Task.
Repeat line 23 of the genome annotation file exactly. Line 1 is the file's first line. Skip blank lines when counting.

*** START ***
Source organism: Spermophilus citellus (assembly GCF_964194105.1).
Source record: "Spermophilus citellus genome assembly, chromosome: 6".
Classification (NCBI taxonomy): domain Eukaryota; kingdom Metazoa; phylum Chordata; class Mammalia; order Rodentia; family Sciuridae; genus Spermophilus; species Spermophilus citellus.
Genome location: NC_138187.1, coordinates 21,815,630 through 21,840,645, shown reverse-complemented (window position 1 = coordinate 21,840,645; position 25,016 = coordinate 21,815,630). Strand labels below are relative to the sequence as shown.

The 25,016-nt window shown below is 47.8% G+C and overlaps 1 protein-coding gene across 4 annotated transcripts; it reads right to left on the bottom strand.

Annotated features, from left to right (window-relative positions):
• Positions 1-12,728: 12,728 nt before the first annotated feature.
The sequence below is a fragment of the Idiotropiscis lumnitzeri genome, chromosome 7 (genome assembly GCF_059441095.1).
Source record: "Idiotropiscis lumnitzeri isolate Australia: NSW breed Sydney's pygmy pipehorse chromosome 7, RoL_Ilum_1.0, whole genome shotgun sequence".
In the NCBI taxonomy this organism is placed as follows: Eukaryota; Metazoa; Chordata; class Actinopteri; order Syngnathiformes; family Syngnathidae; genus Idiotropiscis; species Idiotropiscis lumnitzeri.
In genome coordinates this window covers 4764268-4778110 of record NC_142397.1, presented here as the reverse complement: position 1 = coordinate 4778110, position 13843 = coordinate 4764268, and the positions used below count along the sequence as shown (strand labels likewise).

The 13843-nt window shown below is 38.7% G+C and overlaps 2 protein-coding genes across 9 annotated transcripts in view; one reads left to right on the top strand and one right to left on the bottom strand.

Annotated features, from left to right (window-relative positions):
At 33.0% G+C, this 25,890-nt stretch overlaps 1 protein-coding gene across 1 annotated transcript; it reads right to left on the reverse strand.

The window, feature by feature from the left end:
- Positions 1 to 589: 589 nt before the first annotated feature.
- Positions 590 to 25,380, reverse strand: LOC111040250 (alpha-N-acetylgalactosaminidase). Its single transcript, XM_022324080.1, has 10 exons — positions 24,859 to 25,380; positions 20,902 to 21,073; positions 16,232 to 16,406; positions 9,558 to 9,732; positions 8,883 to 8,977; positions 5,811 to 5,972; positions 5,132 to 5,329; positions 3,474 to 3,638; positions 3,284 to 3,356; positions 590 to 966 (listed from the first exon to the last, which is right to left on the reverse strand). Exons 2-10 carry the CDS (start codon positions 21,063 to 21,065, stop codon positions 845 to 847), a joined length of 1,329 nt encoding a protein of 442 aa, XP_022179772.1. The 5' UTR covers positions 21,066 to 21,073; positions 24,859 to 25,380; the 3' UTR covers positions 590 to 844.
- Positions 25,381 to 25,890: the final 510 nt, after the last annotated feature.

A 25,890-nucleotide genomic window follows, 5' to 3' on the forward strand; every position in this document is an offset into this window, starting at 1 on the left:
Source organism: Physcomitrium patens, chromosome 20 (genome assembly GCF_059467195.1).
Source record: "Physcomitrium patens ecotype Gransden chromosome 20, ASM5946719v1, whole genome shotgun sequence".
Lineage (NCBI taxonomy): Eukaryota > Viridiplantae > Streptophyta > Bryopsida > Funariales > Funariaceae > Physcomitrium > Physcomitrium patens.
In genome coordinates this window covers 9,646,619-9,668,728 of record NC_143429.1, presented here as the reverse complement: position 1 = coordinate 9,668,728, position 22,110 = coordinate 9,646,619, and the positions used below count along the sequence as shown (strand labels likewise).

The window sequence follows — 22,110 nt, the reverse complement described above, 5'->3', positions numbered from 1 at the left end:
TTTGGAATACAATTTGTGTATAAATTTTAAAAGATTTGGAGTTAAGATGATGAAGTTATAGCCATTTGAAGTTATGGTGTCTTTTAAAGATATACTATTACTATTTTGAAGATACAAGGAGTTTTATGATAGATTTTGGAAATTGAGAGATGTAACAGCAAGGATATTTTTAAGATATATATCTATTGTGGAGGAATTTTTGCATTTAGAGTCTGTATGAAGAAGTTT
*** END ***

In genome coordinates this window covers 9,646,619-9,668,728 of record NC_143429.1, presented here as the reverse complement: position 1 = coordinate 9,668,728, position 22,110 = coordinate 9,646,619, and the positions used below count along the sequence as shown (strand labels likewise).